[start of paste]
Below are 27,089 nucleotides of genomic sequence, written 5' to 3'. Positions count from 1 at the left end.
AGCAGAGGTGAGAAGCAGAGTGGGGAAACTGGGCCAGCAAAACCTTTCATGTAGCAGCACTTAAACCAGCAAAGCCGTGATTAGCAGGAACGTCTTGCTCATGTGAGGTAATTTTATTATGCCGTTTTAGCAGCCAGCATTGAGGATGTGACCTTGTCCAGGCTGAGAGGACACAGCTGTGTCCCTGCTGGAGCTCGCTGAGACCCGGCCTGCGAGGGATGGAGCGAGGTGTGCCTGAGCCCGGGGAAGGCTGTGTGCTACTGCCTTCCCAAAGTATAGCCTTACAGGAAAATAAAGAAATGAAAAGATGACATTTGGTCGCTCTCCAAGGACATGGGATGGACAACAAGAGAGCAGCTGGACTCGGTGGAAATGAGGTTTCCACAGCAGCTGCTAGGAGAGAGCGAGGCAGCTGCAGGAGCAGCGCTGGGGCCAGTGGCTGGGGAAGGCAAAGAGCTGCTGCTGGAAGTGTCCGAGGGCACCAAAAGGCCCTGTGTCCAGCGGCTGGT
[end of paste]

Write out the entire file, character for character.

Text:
Below are 27,089 nucleotides of genomic sequence, written 5' to 3'. Positions count from 1 at the left end.
AGCAGAGGTGAGAAGCAGAGTGGGGAAACTGGGCCAGCAAAACCTTTCATGTAGCAGCACTTAAACCAGCAAAGCCGTGATTAGCAGGAACGTCTTGCTCATGTGAGGTAATTTTATTATGCCGTTTTAGCAGCCAGCATTGAGGATGTGACCTTGTCCAGGCTGAGAGGACACAGCTGTGTCCCTGCTGGAGCTCGCTGAGACCCGGCCTGCGAGGGATGGAGCGAGGTGTGCCTGAGCCCGGGGAAGGCTGTGTGCTACTGCCTTCCCAAAGTATAGCCTTACAGGAAAATAAAGAAATGAAAAGATGACATTTGGTCGCTCTCCAAGGACATGGGATGGACAACAAGAGAGCAGCTGGACTCGGTGGAAATGAGGTTTCCACAGCAGCTGCTAGGAGAGAGCGAGGCAGCTGCAGGAGCAGCGCTGGGGCCAGTGGCTGGGGAAGGCAAAGAGCTGCTGCTGGAAGTGTCCGAGGGCACCAAAAGGCCCTGTGTCCAGCGGCTGGT